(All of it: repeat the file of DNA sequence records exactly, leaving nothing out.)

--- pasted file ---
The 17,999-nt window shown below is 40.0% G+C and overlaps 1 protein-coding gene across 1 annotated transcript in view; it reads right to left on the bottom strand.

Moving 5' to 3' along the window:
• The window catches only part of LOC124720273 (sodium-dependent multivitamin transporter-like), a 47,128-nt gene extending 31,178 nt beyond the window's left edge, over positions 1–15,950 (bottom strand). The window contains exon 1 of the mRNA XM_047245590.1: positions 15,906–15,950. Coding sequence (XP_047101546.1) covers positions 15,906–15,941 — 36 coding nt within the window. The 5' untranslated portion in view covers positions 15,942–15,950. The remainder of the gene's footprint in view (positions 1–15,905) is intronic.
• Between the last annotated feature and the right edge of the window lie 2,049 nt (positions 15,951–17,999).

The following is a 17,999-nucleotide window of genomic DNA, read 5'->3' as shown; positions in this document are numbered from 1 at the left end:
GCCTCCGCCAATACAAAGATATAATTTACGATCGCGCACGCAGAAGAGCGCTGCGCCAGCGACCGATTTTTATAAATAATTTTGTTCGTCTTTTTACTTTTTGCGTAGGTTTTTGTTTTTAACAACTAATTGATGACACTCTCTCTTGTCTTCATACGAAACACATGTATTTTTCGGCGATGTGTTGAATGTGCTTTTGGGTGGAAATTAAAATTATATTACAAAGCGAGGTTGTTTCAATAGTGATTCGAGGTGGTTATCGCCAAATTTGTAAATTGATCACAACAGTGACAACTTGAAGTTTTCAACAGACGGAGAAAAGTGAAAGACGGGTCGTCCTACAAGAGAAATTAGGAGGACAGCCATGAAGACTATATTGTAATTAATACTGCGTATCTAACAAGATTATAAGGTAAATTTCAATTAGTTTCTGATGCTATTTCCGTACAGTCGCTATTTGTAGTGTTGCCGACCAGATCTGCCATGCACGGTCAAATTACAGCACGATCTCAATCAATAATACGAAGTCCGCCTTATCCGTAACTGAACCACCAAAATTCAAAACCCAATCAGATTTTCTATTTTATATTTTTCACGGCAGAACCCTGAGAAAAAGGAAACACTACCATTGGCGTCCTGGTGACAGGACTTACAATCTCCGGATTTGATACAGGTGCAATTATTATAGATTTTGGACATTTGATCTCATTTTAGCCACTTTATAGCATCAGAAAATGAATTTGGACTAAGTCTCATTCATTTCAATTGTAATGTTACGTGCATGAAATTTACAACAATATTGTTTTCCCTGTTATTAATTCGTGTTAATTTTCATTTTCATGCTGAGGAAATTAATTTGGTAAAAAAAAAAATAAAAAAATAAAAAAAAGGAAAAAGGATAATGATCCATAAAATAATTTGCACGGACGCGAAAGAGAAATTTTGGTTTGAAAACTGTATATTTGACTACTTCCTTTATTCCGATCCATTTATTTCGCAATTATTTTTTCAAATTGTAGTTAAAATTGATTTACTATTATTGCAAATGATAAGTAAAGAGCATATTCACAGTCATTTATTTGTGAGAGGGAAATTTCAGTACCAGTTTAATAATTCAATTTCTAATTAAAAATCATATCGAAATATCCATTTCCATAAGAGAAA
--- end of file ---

The 17,999-nt window shown below is 40.0% G+C and overlaps 1 protein-coding gene across 1 annotated transcript in view; it reads right to left on the bottom strand.

Moving 5' to 3' along the window:
• The window catches only part of LOC124720273 (sodium-dependent multivitamin transporter-like), a 47,128-nt gene extending 31,178 nt beyond the window's left edge, over positions 1–15,950 (bottom strand). The window contains exon 1 of the mRNA XM_047245590.1: positions 15,906–15,950. Coding sequence (XP_047101546.1) covers positions 15,906–15,941 — 36 coding nt within the window. The 5' untranslated portion in view covers positions 15,942–15,950. The remainder of the gene's footprint in view (positions 1–15,905) is intronic.
• Between the last annotated feature and the right edge of the window lie 2,049 nt (positions 15,951–17,999).

The following is a 17,999-nucleotide window of genomic DNA, read 5'->3' as shown; positions in this document are numbered from 1 at the left end:
GCCTCCGCCAATACAAAGATATAATTTACGATCGCGCACGCAGAAGAGCGCTGCGCCAGCGACCGATTTTTATAAATAATTTTGTTCGTCTTTTTACTTTTTGCGTAGGTTTTTGTTTTTAACAACTAATTGATGACACTCTCTCTTGTCTTCATACGAAACACATGTATTTTTCGGCGATGTGTTGAATGTGCTTTTGGGTGGAAATTAAAATTATATTACAAAGCGAGGTTGTTTCAATAGTGATTCGAGGTGGTTATCGCCAAATTTGTAAATTGATCACAACAGTGACAACTTGAAGTTTTCAACAGACGGAGAAAAGTGAAAGACGGGTCGTCCTACAAGAGAAATTAGGAGGACAGCCATGAAGACTATATTGTAATTAATACTGCGTATCTAACAAGATTATAAGGTAAATTTCAATTAGTTTCTGATGCTATTTCCGTACAGTCGCTATTTGTAGTGTTGCCGACCAGATCTGCCATGCACGGTCAAATTACAGCACGATCTCAATCAATAATACGAAGTCCGCCTTATCCGTAACTGAACCACCAAAATTCAAAACCCAATCAGATTTTCTATTTTATATTTTTCACGGCAGAACCCTGAGAAAAAGGAAACACTACCATTGGCGTCCTGGTGACAGGACTTACAATCTCCGGATTTGATACAGGTGCAATTATTATAGATTTTGGACATTTGATCTCATTTTAGCCACTTTATAGCATCAGAAAATGAATTTGGACTAAGTCTCATTCATTTCAATTGTAATGTTACGTGCATGAAATTTACAACAATATTGTTTTCCCTGTTATTAATTCGTGTTAATTTTCATTTTCATGCTGAGGAAATTAATTTGGTAAAAAAAAAAATAAAAAAATAAAAAAAAGGAAAAAGGATAATGATCCATAAAATAATTTGCACGGACGCGAAAGAGAAATTTTGGTTTGAAAACTGTATATTTGACTACTTCCTTTATTCCGATCCATTTATTTCGCAATTATTTTTTCAAATTGTAGTTAAAATTGATTTACTATTATTGCAAATGATAAGTAAAGAGCATATTCACAGTCATTTATTTGTGAGAGGGAAATTTCAGTACCAGTTTAATAATTCAATTTCTAATTAAAAATCATATCGAAATATCCATTTCCATAAGAGAAA